Bunny hops and prowling foxes, tunnels and bridges - PE lessons at Meadowlane primary school, in St Mellons, Cardiff, have become a lot more interesting.
Lee Thomas is putting a class through its paces. Pupils warm up by pretending to be bouncing rabbits evading a trio of ravenous foxes on all fours. Those that are caught are transformed into tunnels and bridges and strike an appropriate pose until they are released by fellow pupils running over their tracks or under their arches.
Later, Mr Thomas, PE co-ordinator and deputy head, will get out his pack of cards, featuring poses from star jumps to forward rolls, as the children develop their gymnastic vocabulary.
Mr Thomas uses the same pack to train fellow teachers at the Cardiff primary, using willing pupils as guinea pigs in a demonstration lesson.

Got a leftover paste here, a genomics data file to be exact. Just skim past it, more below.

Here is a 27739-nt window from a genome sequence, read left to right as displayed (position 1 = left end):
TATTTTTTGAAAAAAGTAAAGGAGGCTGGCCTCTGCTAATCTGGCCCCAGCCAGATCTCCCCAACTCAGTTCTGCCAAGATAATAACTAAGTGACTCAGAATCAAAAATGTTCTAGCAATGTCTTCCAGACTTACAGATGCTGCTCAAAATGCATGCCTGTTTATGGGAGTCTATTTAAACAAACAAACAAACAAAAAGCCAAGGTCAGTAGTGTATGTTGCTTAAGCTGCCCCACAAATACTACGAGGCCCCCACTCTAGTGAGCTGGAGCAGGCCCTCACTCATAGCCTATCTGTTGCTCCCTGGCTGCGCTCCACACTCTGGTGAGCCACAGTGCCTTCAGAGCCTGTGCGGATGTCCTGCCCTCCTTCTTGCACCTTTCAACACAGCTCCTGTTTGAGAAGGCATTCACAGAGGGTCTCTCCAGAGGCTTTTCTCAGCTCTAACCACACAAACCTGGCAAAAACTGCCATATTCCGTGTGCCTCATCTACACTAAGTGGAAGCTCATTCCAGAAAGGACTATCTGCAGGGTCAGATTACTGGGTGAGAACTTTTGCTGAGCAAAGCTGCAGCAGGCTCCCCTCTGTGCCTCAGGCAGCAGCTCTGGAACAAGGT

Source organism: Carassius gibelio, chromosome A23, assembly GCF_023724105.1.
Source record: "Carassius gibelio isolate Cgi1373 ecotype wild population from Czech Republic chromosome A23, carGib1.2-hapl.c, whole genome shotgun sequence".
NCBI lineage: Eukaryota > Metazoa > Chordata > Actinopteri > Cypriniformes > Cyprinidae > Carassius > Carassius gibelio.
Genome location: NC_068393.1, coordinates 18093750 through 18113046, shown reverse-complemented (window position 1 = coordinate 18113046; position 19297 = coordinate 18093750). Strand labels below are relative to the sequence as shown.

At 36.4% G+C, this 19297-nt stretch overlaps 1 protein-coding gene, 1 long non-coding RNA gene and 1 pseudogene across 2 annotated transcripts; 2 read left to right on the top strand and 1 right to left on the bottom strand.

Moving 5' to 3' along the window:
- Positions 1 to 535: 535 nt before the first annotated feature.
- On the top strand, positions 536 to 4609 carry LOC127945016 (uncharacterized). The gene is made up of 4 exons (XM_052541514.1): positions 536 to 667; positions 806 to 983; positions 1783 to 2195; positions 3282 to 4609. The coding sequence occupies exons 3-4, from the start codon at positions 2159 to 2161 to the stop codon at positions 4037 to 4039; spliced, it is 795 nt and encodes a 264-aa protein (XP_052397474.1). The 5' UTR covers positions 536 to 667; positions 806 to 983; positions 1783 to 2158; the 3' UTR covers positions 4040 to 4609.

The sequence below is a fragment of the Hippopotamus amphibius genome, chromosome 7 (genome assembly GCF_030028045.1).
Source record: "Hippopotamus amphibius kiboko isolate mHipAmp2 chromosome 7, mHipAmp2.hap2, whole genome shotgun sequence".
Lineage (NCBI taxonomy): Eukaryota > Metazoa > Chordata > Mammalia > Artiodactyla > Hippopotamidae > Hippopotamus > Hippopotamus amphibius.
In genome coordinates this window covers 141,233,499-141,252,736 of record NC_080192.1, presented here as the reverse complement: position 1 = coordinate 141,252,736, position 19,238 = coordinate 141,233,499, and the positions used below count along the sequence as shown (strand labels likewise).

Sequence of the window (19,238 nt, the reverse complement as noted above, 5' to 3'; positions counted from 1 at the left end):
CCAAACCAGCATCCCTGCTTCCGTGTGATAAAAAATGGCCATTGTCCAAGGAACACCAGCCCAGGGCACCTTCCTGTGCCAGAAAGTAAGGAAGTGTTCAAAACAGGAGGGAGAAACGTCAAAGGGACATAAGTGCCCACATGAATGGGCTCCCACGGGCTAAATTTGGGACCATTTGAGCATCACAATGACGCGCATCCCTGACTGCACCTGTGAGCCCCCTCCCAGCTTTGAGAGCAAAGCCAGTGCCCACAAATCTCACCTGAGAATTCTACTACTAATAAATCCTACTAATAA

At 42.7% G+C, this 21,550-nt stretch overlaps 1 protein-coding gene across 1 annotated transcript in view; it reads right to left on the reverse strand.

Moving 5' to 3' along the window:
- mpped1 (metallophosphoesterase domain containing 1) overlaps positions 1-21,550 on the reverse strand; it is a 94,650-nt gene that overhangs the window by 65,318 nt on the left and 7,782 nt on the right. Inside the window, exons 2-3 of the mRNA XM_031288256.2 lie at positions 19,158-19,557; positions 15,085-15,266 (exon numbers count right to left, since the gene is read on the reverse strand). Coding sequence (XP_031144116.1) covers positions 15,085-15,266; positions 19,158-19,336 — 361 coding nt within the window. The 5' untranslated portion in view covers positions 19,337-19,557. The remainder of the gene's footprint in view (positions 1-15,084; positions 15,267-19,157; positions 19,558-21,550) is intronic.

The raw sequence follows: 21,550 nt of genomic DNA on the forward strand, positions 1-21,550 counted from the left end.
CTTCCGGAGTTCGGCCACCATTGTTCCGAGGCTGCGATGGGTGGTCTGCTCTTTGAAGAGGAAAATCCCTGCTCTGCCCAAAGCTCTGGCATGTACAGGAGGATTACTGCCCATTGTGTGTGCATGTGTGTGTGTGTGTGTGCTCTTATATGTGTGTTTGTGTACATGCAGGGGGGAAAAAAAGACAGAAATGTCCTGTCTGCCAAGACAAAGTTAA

"The kids love it," he says, "staying behind and showing off for the teachers. But it's the only way for staff to learn."
Meadowlane and the other schools in its cluster have, for the past year, been one of 34 development centres in the PE and school sports (PESS) initiative.
"It's improved the quality of the lessons," Mr Thomas says.
Cricket coaches have been brought in, swimming lessons extended to the infants and outside, where new playground equipment includes short tennis, hockey and juggling kits, even the midday supervisors are involved.
Feeder schools, like Llanrumney high, co-ordinate to ensure continuity when children move up. They also work with local clubs and leisure centres to help young talent move on.